The Dancing Public – Mette Ingvartsen
Call to Arms
“Mirrors ring a claustrophobic space, fractalizing it into infinity. Lights flash. Enter the riot police. Obscured behind darkened face shields, they menace. And then they begin dancing. Conceived by London/Paris multidisciplinary collaboration PentHouss, Call to Arms blends movement, sound, light, and architecture in an immersive meditation on power, resistance, and control. Reacting to the crackdowns on people’s movements from the U.S. and the U.K. to Turkey and Hong Kong, where protests are met with overly-armored use of force, artists Anna Lann and Yonathan Trichter, curator and creative partner Helen Neven, and choreographer Ekin Bernay joined to mobilize a response.
Call to Arms conveys the experience of political mobilization by appropriating the garb of the powerful themselves. The dancers in PentHouss’s performance skew the “us” versus “them” mentality the state profits on and challenge those who might steer clear of direct action to understand on-the-ground reality. By leveraging the uniform as costume and turning the synchronized movements of militarized police forces into a kind of dance, PentHouss exposes the theatrics inherent to such shows of force (what they refer to as “the instrumentalization of fear”).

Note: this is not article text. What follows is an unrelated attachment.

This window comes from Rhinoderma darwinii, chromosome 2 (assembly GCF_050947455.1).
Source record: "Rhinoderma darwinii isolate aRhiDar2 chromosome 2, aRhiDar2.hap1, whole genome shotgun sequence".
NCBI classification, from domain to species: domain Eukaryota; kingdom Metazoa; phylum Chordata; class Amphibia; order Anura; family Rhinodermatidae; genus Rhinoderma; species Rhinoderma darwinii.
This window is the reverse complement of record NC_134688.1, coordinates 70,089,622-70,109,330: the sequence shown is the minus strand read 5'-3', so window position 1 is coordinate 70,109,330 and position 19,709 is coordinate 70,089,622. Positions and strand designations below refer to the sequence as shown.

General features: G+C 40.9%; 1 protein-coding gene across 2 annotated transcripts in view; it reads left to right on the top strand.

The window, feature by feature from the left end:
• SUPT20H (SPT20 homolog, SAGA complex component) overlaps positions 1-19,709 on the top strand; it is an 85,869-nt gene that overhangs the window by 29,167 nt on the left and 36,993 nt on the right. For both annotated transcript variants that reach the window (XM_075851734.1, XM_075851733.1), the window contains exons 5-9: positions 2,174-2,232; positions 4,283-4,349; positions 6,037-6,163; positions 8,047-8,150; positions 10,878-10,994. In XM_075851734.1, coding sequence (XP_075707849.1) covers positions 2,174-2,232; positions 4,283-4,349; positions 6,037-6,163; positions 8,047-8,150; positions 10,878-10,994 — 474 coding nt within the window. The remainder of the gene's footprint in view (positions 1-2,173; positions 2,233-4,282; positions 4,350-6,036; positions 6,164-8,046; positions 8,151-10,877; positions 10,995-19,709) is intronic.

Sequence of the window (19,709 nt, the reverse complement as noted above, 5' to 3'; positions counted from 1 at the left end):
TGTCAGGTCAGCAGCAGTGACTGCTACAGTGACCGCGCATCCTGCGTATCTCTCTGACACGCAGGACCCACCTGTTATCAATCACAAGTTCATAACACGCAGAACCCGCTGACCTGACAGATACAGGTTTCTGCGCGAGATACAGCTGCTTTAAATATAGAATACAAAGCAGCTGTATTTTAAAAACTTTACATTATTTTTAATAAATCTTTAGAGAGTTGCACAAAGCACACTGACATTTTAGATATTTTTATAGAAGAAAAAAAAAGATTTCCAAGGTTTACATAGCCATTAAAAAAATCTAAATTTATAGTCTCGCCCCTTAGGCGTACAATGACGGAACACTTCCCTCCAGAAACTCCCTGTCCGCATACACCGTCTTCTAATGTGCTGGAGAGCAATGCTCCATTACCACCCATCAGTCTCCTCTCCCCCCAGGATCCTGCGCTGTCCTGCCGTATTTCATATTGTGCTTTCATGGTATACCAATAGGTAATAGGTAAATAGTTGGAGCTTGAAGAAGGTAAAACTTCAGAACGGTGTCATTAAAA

PentHouss uses movement to evoke the power of physical solidarity and to show that, as its title suggests, modes of resistance remain. As PentHouss writes: “Movement is dance; movement is assembly; movement is a call to arms.””
[image and text copied from https://dis.art/call-to-arms%5D
Reenactment of Vito Acconci’s Seedbed
Medium: Performance in Second Life / documentation Date: 2010
Guards – Julia Scher
Medium: performance Date: 2004
Interior Scroll – Carolee Schneemann
This print is one of several documentation works from Schneemann’s peformance in which she read aloud from a scroll of paper from her vagina.
Tate website: “Tate’s print comprises two black and white photographs of the artist on the table during the second part of the performance when she was withdrawing the scroll. A column of text on either side of the photographs elaborates the words written on the scroll. The text was taken from a super 8 film Schneemann had begun in 1973 entitled Kitch’s Last Meal. It recounts a conversation with ‘a structuralist film-maker’ in which the artist sets intuition and bodily processes, traditionally associated with ‘woman’, against traditionally ‘male’ notions of order and rationality.”
Medium: Beet juice, urine and coffee on screenprint on paper Date: 1975 Collection: Tate Dimensions: (image) 90,5 x 183cm